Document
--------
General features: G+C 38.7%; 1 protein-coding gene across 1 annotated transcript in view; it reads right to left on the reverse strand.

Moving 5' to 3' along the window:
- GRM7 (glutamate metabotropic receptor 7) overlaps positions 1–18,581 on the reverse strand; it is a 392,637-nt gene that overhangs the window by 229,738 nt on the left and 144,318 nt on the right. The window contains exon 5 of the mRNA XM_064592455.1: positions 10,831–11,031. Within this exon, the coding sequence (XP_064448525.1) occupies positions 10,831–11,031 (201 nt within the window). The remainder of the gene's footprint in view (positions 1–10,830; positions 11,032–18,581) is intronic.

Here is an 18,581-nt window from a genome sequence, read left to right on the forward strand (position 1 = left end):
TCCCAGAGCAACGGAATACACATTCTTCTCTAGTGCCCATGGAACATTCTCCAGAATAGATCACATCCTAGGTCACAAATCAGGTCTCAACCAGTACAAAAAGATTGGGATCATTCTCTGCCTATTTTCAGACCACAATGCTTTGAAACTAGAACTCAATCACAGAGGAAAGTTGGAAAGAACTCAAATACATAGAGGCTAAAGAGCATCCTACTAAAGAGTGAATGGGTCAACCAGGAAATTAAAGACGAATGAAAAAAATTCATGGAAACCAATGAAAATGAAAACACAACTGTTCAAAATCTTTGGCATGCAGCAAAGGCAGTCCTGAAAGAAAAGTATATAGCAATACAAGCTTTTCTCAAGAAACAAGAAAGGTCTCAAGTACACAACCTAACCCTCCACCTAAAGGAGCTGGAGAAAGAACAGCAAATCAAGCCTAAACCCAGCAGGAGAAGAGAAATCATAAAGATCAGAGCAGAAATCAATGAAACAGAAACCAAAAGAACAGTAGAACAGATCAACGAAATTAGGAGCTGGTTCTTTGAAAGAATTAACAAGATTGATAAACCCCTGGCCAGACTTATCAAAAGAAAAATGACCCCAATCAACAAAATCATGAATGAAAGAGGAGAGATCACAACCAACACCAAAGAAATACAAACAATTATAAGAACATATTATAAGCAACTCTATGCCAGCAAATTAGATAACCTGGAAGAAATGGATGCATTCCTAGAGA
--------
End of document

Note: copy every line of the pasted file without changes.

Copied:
General features: G+C 38.7%; 1 protein-coding gene across 1 annotated transcript in view; it reads right to left on the reverse strand.

Moving 5' to 3' along the window:
- GRM7 (glutamate metabotropic receptor 7) overlaps positions 1–18,581 on the reverse strand; it is a 392,637-nt gene that overhangs the window by 229,738 nt on the left and 144,318 nt on the right. The window contains exon 5 of the mRNA XM_064592455.1: positions 10,831–11,031. Within this exon, the coding sequence (XP_064448525.1) occupies positions 10,831–11,031 (201 nt within the window). The remainder of the gene's footprint in view (positions 1–10,830; positions 11,032–18,581) is intronic.

Here is an 18,581-nt window from a genome sequence, read left to right on the forward strand (position 1 = left end):
TCCCAGAGCAACGGAATACACATTCTTCTCTAGTGCCCATGGAACATTCTCCAGAATAGATCACATCCTAGGTCACAAATCAGGTCTCAACCAGTACAAAAAGATTGGGATCATTCTCTGCCTATTTTCAGACCACAATGCTTTGAAACTAGAACTCAATCACAGAGGAAAGTTGGAAAGAACTCAAATACATAGAGGCTAAAGAGCATCCTACTAAAGAGTGAATGGGTCAACCAGGAAATTAAAGACGAATGAAAAAAATTCATGGAAACCAATGAAAATGAAAACACAACTGTTCAAAATCTTTGGCATGCAGCAAAGGCAGTCCTGAAAGAAAAGTATATAGCAATACAAGCTTTTCTCAAGAAACAAGAAAGGTCTCAAGTACACAACCTAACCCTCCACCTAAAGGAGCTGGAGAAAGAACAGCAAATCAAGCCTAAACCCAGCAGGAGAAGAGAAATCATAAAGATCAGAGCAGAAATCAATGAAACAGAAACCAAAAGAACAGTAGAACAGATCAACGAAATTAGGAGCTGGTTCTTTGAAAGAATTAACAAGATTGATAAACCCCTGGCCAGACTTATCAAAAGAAAAATGACCCCAATCAACAAAATCATGAATGAAAGAGGAGAGATCACAACCAACACCAAAGAAATACAAACAATTATAAGAACATATTATAAGCAACTCTATGCCAGCAAATTAGATAACCTGGAAGAAATGGATGCATTCCTAGAGA